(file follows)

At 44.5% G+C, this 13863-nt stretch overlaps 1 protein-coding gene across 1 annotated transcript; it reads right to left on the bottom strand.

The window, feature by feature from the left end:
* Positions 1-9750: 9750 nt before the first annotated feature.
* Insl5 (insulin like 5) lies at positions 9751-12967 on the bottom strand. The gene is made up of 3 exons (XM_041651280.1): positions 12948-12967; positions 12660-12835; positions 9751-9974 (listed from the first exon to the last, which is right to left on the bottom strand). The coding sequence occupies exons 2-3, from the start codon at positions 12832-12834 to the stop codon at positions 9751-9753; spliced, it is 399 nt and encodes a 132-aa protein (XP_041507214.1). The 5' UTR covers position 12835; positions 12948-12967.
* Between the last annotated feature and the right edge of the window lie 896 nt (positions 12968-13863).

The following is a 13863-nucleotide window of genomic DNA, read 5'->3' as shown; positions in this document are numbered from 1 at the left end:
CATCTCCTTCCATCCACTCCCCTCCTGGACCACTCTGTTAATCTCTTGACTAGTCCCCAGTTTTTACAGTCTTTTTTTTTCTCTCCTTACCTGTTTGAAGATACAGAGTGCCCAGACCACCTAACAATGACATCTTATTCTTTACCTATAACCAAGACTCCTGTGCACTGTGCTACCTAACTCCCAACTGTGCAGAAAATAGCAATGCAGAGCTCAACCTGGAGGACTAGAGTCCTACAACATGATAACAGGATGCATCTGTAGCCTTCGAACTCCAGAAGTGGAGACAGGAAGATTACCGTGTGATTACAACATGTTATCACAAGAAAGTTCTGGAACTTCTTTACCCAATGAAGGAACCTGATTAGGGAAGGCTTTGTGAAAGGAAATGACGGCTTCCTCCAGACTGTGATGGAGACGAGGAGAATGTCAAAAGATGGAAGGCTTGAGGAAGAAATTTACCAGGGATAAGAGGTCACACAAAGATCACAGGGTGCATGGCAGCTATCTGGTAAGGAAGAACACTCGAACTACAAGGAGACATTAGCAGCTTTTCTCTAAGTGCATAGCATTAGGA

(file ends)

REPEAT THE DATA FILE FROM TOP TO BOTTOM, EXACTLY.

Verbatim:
At 44.5% G+C, this 13863-nt stretch overlaps 1 protein-coding gene across 1 annotated transcript; it reads right to left on the bottom strand.

The window, feature by feature from the left end:
* Positions 1-9750: 9750 nt before the first annotated feature.
* Insl5 (insulin like 5) lies at positions 9751-12967 on the bottom strand. The gene is made up of 3 exons (XM_041651280.1): positions 12948-12967; positions 12660-12835; positions 9751-9974 (listed from the first exon to the last, which is right to left on the bottom strand). The coding sequence occupies exons 2-3, from the start codon at positions 12832-12834 to the stop codon at positions 9751-9753; spliced, it is 399 nt and encodes a 132-aa protein (XP_041507214.1). The 5' UTR covers position 12835; positions 12948-12967.
* Between the last annotated feature and the right edge of the window lie 896 nt (positions 12968-13863).

The following is a 13863-nucleotide window of genomic DNA, read 5'->3' as shown; positions in this document are numbered from 1 at the left end:
CATCTCCTTCCATCCACTCCCCTCCTGGACCACTCTGTTAATCTCTTGACTAGTCCCCAGTTTTTACAGTCTTTTTTTTTCTCTCCTTACCTGTTTGAAGATACAGAGTGCCCAGACCACCTAACAATGACATCTTATTCTTTACCTATAACCAAGACTCCTGTGCACTGTGCTACCTAACTCCCAACTGTGCAGAAAATAGCAATGCAGAGCTCAACCTGGAGGACTAGAGTCCTACAACATGATAACAGGATGCATCTGTAGCCTTCGAACTCCAGAAGTGGAGACAGGAAGATTACCGTGTGATTACAACATGTTATCACAAGAAAGTTCTGGAACTTCTTTACCCAATGAAGGAACCTGATTAGGGAAGGCTTTGTGAAAGGAAATGACGGCTTCCTCCAGACTGTGATGGAGACGAGGAGAATGTCAAAAGATGGAAGGCTTGAGGAAGAAATTTACCAGGGATAAGAGGTCACACAAAGATCACAGGGTGCATGGCAGCTATCTGGTAAGGAAGAACACTCGAACTACAAGGAGACATTAGCAGCTTTTCTCTAAGTGCATAGCATTAGGA